zig
0

Notifications

  • You're all caught up!

Benefits of Drinking Turmeric

by
author image Karen Curinga
Karen Curinga has been writing published articles since 2003 and is the author of multiple books. Her articles have appeared in "UTHeath," "Catalyst" and more. Curinga is a freelance writer and certified coach/consultant who has worked with hundreds of clients. She received a Bachelor of Science in psychology.
Benefits of Drinking Turmeric
Turmeric contains important nutrients. Photo Credit Purestock/Purestock/Getty Images

Turmeric, a spice commonly used in Indian curry, has a long history of medicinal use in Chinese and Indian Ayurvedic medicine. In addition to eating turmeric in cooked dishes, you can mix the powder or extract into water and drink it as a tonic. This pungent herb contains curcumin, which may boost your body's natural healing powers.

Anti-Cancer Properties

Curcumin, a component of turmeric, is a powerful antioxidant. Antioxidants are substances that help protect your body from unstable molecules that can damage cells. An abstract in "Anticancer Research" in January 2003 noted that extensive research over the last 50 years suggest that curcumin has enormous potential in the prevention and treatment of cancer. Its powerful effect stems from its ability to inhibit the spread of a variety of tumor cells.

Aids Heart Health

Turmeric is linked to lower cholesterol levels and the prevention of atherosclerosis, which is plaque buildup in arteries that can lead to stroke or heart attack. Turmeric may also help protect against blood clots developing on artery walls. An abstract published in "Acta Medica Indonesiana" in October 2008 noted that a study done to evaluate the effect of curcumin on total cholesterol, LDL cholesterol, HDL cholesterol and triglycerides in acute coronary patients revealed a low dose of curcumin reduced total cholesterol and LDL, known as bad cholesterol, in patients.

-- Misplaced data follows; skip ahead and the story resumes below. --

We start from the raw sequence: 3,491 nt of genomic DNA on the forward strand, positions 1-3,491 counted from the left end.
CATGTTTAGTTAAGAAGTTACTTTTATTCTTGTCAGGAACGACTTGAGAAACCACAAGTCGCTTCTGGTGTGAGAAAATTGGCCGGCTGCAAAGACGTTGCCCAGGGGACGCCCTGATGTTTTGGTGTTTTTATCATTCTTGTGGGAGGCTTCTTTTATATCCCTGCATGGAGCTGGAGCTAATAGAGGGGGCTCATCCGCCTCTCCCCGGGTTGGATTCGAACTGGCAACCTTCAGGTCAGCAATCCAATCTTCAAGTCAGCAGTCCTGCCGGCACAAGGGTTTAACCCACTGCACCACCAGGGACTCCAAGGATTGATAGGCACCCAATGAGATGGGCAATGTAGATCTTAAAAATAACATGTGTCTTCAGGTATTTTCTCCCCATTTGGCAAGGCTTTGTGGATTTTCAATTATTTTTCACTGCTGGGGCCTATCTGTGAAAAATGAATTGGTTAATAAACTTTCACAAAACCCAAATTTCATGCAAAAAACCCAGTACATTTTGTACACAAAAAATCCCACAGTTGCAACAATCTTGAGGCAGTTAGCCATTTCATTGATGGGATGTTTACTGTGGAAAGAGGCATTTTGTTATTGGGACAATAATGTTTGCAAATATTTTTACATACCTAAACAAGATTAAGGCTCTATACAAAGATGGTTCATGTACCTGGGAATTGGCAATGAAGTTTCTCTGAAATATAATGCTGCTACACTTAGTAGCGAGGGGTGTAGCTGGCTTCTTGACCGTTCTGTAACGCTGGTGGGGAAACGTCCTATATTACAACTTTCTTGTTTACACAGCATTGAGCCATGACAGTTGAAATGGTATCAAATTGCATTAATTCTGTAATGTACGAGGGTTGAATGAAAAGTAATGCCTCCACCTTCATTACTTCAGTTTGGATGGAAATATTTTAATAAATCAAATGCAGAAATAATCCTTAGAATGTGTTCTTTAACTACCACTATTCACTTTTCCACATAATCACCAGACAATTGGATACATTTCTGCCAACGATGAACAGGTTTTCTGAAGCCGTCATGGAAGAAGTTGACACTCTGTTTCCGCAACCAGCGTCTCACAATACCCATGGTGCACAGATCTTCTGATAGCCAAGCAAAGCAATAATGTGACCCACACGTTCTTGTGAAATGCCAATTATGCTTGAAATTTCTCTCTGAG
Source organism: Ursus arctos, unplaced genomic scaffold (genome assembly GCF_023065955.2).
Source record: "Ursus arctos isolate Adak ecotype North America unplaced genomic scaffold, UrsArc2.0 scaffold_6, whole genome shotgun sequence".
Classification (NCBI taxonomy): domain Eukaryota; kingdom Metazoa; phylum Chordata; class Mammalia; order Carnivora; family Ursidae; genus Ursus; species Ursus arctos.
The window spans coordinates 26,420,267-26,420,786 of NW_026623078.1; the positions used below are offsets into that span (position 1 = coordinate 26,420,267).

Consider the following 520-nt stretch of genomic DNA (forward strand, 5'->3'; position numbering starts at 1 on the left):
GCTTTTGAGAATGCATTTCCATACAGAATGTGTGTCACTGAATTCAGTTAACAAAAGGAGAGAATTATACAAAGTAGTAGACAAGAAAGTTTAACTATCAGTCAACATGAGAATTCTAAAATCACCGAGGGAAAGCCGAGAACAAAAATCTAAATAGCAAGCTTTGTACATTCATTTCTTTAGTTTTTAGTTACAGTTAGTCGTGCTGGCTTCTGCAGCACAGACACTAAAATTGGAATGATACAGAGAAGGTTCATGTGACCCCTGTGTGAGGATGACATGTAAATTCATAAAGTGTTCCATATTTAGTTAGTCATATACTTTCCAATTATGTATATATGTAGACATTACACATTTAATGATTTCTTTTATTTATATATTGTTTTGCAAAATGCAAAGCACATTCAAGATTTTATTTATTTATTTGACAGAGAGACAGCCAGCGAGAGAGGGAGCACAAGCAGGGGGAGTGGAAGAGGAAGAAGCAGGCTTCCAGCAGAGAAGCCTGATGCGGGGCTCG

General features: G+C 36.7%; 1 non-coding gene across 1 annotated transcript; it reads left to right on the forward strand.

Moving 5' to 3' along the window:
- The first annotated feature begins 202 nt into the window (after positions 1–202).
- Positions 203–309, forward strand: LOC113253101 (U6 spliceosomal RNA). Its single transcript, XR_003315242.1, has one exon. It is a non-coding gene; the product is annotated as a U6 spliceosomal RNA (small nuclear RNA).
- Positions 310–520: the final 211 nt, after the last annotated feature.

You Might Also Like

Reduces Inflammation

Turmeric's ability to reduce inflammation may help relieve joint pain in conditions such as osteoarthritis. An abstract published in "The Journal of Alternative and Complementary Medicine: Research on Paradigm, Practice and Policy" in February 2003 noted that a review of literature on the anti-inflammatory activity of curcumin showed curcumin's safety. The review also indicated curcumin's effectiveness as an anti-inflammatory agent because of its ability to block different substances that play a role in causing inflammation.

Safety Considerations

Although turmeric is considered safe when taken in the recommended doses, some people may experience side effects, including nausea, dizziness, diarrhea or stomach upset. According to MedlinePlus, a division of the National Institutes of Health, pregnant women should avoid taking turmeric orally because it might stimulate the uterus or encourage a menstrual period, creating an at-risk pregnancy. In addition, turmeric can cause stomach problems in people with gastroesophageal reflux disease, or GERD. If you have any concerns, talk to your medical adviser before taking turmeric.

Related Searches

LiveStrong Calorie Tracker
THE LIVESTRONG.COM MyPlate Nutrition, Workouts & Tips
GOAL
  • Gain 2 pounds per week
  • Gain 1.5 pounds per week
  • Gain 1 pound per week
  • Gain 0.5 pound per week
  • Maintain my current weight
  • Lose 0.5 pound per week
  • Lose 1 pound per week
  • Lose 1.5 pounds per week
  • Lose 2 pounds per week
GENDER
  • Female
  • Male
lbs.
ft. in.

References

Demand Media